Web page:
The above method for comparing a device's expected power and actual output at a low frequency allows easy determination of whether or not a circuit for higher frequency operation should be designed and fabricated. In light of this fact, QWT I was placed in an oscillator circuit that was iteratively designed for 10 GHz operation, and an output power of 1.2 mW was obtained at this frequency. For the AlAs/InGaAs QWITT, by simply removing the RF-to-ground bypass capacitor from its circuit, the diode oscillation frequency increased from about 250 MHz to about 3 GHz, while maintaining an output power of over 2 mW. These are encouraging results, since for an oscillation frequency increase of between 10 and 30 over the low frequency results, the output power dropped by only a factor of about 2. Since no attempt has been made to account for losses in the microstrip circuit, and no direct circuit tuning was used, it is possible these diodes may actually produce nearly as much power at 10 GHz as they did near 300 MHz. These output powers represent the highest reported to date for quantum well oscillators.

Estimated Power (mW)

 Experimental Results

Device Quasi- Static I-V Calculation RF Power (mW) RF Power Conversion Efficiency (%)
QWD 0.236 0.242 0.206 7.5
QWT I 1.55 2.60 2.66 8.5
QWT II 2.34 3.50 3.54 20.4
InGaAs/AlAs QWITT 4.59 4.87 4.79 29.2

Table III: Summary of calculated and measured output powers for various device structures.

These QWITT diodes have also been utilized as self-oscillating mixers [8]. This structure takes advantage of the nonlinear nature of the QWITT diode. The device is used as the oscillator and the mixer simultaneously. An X-band waveguide mixer exhibited a conversion gain of about 10 dB in a narrow bandwidth (10 ~ 20 MHz) and a conversion loss of about 3-5 dB over a broad bandwidth. The planar MIC circuit exhibited a narrow band conversion gain of 4 dB or a broad band conversion loss of 8-10 dB. To the best of our knowledge, this is the only report of conversion gain ever obtained from a self-oscillating mixer using a quantum well device, indicating the possibility of integration of mixer and LO functions.


We have presented dc and microwave characteristics of six different QWITT structures. A peak output power of more than 2 mW at 3 GHz from a single AlAs/InGaAs QWITT diode was obtained, and 1.2 mW at 10 GHz from a single AlAs/GaAs QWITT diode. At the date of these experiments, these were the highest output powers obtained from any quantum well oscillator at any frequency and were approximately five times higher power output than reported in the literature for a comparable frequency. No attempt was made to optimize either the microwave resonant cavity or the physical parameters of the diode to maximize the output power. Nonetheless, the performance achieved here suggests that through further improvements in device and circuit design higher power output may be possible. It seems clear that the actual power limitations of quantum well oscillators have not yet been determined, and that through the use of QWITT design principles useful power levels may be achieved at high millimeter wave frequencies.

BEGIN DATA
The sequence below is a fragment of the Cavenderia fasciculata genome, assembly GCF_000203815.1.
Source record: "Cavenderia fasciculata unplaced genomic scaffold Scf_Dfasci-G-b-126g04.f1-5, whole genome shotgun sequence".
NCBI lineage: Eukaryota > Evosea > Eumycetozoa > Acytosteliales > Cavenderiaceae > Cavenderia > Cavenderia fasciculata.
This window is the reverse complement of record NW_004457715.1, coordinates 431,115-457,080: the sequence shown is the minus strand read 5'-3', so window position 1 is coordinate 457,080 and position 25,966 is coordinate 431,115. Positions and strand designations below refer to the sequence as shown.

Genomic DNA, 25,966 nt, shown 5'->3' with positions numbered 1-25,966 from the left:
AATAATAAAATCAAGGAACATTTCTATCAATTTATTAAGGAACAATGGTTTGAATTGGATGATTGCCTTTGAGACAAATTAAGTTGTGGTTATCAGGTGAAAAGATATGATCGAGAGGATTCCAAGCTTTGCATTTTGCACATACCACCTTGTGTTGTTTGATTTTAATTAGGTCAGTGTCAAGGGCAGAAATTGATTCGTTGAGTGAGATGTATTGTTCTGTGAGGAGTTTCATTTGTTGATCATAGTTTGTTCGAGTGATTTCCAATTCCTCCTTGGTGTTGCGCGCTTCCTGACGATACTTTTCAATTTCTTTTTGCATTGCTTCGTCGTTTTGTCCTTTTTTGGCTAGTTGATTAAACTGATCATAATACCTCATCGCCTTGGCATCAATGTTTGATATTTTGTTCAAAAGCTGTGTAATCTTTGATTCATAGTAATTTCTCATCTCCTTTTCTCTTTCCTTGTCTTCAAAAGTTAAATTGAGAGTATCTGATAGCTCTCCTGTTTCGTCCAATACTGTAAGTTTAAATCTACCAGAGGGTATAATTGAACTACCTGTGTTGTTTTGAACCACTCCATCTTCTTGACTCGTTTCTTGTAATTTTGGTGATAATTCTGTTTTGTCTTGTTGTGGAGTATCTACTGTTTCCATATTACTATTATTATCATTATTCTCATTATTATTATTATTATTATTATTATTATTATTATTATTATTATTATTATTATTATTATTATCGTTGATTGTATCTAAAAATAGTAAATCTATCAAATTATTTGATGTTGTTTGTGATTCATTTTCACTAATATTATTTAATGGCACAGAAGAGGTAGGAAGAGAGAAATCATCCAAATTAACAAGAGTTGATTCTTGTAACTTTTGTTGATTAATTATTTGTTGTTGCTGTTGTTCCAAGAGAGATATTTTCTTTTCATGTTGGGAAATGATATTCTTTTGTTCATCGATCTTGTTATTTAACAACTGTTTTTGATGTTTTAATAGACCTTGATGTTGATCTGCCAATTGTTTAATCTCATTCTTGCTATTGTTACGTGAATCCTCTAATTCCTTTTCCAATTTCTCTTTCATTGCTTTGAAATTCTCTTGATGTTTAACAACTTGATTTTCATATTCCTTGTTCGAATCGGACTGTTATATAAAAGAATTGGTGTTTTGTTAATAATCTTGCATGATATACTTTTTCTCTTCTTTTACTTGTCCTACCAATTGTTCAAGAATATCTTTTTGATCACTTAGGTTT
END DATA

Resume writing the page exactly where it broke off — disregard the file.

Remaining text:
1. E.R. Brown, W.D. Goodhue, and T.C.L.G. Sollner, J. Appl. Phys., 64, pp. 1519-1529, Aug. 1988.

2. H. Gronqvist, A. Rydberg, H. Hjelmgren, H. Zirath, E. Kollberg, J. Soderstrom, T. Andersson, Proc. of the 18th European Microwave Conference, pp. 370-375, Stockholm, Sweden, Sep. 1988.

3. V.P. Kesan, D.P. Neikirk, B.G. Streetman, and P.A. Blakey, IEEE Elect. Dev. Lett., EDL-8, pp. 129-131, April 1987.

4. V.P. Kesan, D.P. Neikirk, P.A. Blakey, and B.G. Streetman, and T.D. Linton, IEEE Trans. on Elect. Dev., ED-35, pp. 405-413, April 1988.

5. V.P. Kesan, T.D. Linton, C.M. Maziar, D.P. Neikirk, P.A. Blakey, and B.G. Streetman, 1987 IEEE International Electron Device Meeting Tech. Dig., pp. 62-65, Dec. 6-9, 1987.

6. D.R. Miller, V.P. Kesan, R.L. Rogers, C.M. Maziar, and D.P. Neikirk, Proc. of the 13th Int. Conf. on Infrared and Millimeter Waves, Dec. 1988.

7. I. Song and D.S. Pan, IEEE Elect. Dev. Lett., EDL-8, pp. 560-562, Dec. 1987.

8. V.P. Kesan, A. Mortazawi, D.R. Miller, V.K. Reddy, D.P. Neikirk, and T. Itoh, "Microwave and Millimeter Wave QWITT Diode Oscillators," IEEE Trans. Microwave Theory Tech. MTT-37 , Dec. 1989, pp. 1933-1941.

9. W. F. Chow, Principles of Tunnel Diode Circuits: Wiley, 1964.